Israel headed for political gridlock yesterday with both sides declaring victory in an election that left the prospect of Israel and the Palestinians making peace as distant as ever.
Centrist Foreign Minister Tzipi Livni's Kadima party won the most votes but had little chance of building enough support for a resilient coalition government. Right-wing opposition leader Benjamin Netanyahu can get the support, but analysts said the likely alliance would prove dysfunctional.
"I won," read the headline of the country's biggest newspaper, Yedioth Ahronoth, over photographs of both leaders. But to some commentators, the rival claims showed that Israel, deeply beset with divisions over constitutional issues and years of failed diplomacy with Arabs, had lost.
"One thing is clear to all Israeli voters," said the paper's Eitan Haber. "The political system is shattered."
There was equanimity from the new administration of US President Barack Obama, who wants to revive peace talks to give the Palestinians a state alongside Israel, provided they can repair a schism triggered by Islamist Hamas's hold on Gaza.
"We certainly hope that a new (Israeli) government will continue to pursue a path to peace. I see no reason to think a new government would do something otherwise," State Department spokesman Robert Wood said in Washington.
Israeli President Shimon Peres must now decide whether to call on Ms Livni or Mr Netanyahu, who then has 42 days to form a government. An official election tally is due out by February 18, after which Mr Peres would have a week to make his nomination.
Israeli media said it seemed he would have no choice but to tap Mr Netanyahu if the majority rightist parties all back him.
But it would be the first time in Israel's 60-year history that the winner of an election would be passed over.
The results, not yet official, gave Mr Netanyahu 27 seats in the 120-seat Knesset, while Ms Livni's Kadima won 28.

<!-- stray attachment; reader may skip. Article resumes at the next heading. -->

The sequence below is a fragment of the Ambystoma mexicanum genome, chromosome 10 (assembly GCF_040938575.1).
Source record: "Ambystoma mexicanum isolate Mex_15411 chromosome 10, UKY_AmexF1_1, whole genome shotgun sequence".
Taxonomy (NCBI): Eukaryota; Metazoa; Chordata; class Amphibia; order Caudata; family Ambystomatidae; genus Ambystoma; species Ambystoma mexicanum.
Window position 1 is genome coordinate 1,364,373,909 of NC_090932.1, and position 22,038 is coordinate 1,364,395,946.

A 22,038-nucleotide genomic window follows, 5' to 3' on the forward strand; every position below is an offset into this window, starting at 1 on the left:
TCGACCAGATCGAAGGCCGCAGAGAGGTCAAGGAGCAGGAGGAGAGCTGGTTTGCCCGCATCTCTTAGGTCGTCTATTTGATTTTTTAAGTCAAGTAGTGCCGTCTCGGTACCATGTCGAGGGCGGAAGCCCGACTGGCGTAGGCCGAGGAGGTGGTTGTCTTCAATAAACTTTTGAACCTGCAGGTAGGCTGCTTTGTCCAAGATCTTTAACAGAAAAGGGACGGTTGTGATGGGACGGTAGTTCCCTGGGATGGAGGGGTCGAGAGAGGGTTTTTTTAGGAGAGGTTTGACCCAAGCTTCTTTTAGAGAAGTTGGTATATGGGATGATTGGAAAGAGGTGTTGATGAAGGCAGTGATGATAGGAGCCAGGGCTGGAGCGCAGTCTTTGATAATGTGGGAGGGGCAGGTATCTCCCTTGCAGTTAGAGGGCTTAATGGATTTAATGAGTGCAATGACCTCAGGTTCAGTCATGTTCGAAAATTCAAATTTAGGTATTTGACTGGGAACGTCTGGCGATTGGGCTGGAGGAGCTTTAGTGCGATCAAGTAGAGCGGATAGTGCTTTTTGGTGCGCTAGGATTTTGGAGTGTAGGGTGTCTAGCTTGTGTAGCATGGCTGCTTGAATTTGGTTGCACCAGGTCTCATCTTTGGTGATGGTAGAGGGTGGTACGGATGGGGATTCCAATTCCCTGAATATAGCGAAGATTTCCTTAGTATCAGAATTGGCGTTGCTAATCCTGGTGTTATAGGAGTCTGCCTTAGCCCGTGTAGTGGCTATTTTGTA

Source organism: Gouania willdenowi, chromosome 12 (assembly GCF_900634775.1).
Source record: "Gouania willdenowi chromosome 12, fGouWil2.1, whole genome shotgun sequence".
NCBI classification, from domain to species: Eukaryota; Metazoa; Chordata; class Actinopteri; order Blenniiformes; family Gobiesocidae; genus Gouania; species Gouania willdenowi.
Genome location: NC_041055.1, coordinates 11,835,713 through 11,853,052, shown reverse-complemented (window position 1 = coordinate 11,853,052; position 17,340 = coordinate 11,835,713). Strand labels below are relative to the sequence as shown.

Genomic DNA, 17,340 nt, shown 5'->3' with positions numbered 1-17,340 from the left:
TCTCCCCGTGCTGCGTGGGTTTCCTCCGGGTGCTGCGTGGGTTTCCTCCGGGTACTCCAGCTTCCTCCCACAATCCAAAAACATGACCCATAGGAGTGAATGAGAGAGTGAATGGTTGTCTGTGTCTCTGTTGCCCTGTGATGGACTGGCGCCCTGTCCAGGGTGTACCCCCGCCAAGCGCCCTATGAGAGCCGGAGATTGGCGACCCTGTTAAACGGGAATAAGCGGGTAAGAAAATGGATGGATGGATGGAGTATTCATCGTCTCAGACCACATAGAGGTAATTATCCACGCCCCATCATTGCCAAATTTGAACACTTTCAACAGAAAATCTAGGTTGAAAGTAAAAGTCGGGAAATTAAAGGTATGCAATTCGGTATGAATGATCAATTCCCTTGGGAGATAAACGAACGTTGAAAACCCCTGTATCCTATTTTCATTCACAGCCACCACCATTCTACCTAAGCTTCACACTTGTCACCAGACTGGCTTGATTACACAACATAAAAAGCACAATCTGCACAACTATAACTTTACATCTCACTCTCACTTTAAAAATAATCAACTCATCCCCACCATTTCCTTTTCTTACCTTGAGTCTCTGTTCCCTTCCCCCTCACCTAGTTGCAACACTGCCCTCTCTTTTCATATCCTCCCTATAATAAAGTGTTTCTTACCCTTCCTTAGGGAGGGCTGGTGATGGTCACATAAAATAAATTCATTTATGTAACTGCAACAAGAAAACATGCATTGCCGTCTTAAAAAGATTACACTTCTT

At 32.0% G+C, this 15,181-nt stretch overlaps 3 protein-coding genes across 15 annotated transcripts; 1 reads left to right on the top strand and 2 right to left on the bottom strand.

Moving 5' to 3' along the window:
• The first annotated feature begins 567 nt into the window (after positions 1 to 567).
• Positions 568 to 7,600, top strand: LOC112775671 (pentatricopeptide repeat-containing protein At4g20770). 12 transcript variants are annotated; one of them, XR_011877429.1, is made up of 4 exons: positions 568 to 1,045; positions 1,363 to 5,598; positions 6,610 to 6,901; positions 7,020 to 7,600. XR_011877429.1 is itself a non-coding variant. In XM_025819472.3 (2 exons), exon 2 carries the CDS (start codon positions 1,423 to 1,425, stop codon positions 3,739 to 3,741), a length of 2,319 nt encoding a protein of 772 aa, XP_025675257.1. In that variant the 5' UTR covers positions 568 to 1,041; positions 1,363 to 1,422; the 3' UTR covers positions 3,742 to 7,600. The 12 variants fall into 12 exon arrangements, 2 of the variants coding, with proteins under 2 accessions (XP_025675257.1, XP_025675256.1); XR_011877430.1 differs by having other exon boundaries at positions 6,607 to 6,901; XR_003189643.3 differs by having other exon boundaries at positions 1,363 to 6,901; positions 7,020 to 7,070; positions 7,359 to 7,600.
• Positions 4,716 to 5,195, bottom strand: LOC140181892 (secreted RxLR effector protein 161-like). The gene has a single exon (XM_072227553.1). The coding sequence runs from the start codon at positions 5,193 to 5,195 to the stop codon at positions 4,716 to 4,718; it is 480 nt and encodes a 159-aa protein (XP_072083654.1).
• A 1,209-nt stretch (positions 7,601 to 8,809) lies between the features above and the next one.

She said she would be Prime Minister and invited Mr Netanyahu to join a "unity government". But Mr Netanyahu said he would lead the "nationalist camp" in Parliament, and control 64 seats.
"With God's help I will lead the next government," Mr Netanyahu, 59, told supporters of his Likud party.
"Tzipi Livni has only the slightest chance, or none at all, of forming a government under her leadership," said Abraham Diskin, a political scientist at Jerusalem's Hebrew University.
Avigdor Lieberman's far-right Yisrael Beiteinu party, which surged to third place in the ballot with its demand to test the loyalties of Israeli Arabs, emerged as a potential kingmaker.
"We want a nationalist government. We want a rightist government," he said. A deal was needed as fast as possible because the state "has been paralysed for half a year".
"People may not be aware, but we are still without a budget... in conditions of global financial crisis," Mr Lieberman said.
Israel's shekel weakened 0.6 per cent against the dollar yesterday to near a 16-month low at 4.0610 per dollar, versus 4.0370 before the election.
Mr Netanyahu had been cruising ahead in opinion polls until Mr Olmert's centre-left coalition, including Ms Livni, launched a military offensive against Hamas and other factions in the Gaza Strip, to stop them firing rockets at towns in southern Israel.